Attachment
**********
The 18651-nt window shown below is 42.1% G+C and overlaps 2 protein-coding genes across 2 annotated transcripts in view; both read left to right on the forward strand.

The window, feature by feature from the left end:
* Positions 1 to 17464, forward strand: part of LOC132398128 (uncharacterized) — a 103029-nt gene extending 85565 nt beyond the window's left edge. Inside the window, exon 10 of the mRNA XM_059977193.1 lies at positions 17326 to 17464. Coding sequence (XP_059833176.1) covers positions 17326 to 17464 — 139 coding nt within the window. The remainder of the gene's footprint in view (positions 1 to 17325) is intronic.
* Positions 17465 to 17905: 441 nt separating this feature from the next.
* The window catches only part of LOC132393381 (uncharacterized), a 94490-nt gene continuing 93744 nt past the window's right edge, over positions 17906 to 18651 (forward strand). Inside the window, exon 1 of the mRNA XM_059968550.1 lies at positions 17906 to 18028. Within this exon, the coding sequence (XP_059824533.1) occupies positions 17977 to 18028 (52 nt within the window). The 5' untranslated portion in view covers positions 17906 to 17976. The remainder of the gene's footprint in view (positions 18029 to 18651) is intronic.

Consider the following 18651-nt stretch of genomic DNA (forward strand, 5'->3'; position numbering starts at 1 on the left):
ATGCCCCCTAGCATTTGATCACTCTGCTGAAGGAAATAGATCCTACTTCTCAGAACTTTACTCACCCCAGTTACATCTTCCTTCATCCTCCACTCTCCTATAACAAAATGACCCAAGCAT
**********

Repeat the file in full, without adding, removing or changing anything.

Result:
The 18651-nt window shown below is 42.1% G+C and overlaps 2 protein-coding genes across 2 annotated transcripts in view; both read left to right on the forward strand.

The window, feature by feature from the left end:
* Positions 1 to 17464, forward strand: part of LOC132398128 (uncharacterized) — a 103029-nt gene extending 85565 nt beyond the window's left edge. Inside the window, exon 10 of the mRNA XM_059977193.1 lies at positions 17326 to 17464. Coding sequence (XP_059833176.1) covers positions 17326 to 17464 — 139 coding nt within the window. The remainder of the gene's footprint in view (positions 1 to 17325) is intronic.
* Positions 17465 to 17905: 441 nt separating this feature from the next.
* The window catches only part of LOC132393381 (uncharacterized), a 94490-nt gene continuing 93744 nt past the window's right edge, over positions 17906 to 18651 (forward strand). Inside the window, exon 1 of the mRNA XM_059968550.1 lies at positions 17906 to 18028. Within this exon, the coding sequence (XP_059824533.1) occupies positions 17977 to 18028 (52 nt within the window). The 5' untranslated portion in view covers positions 17906 to 17976. The remainder of the gene's footprint in view (positions 18029 to 18651) is intronic.

Consider the following 18651-nt stretch of genomic DNA (forward strand, 5'->3'; position numbering starts at 1 on the left):
ATGCCCCCTAGCATTTGATCACTCTGCTGAAGGAAATAGATCCTACTTCTCAGAACTTTACTCACCCCAGTTACATCTTCCTTCATCCTCCACTCTCCTATAACAAAATGACCCAAGCAT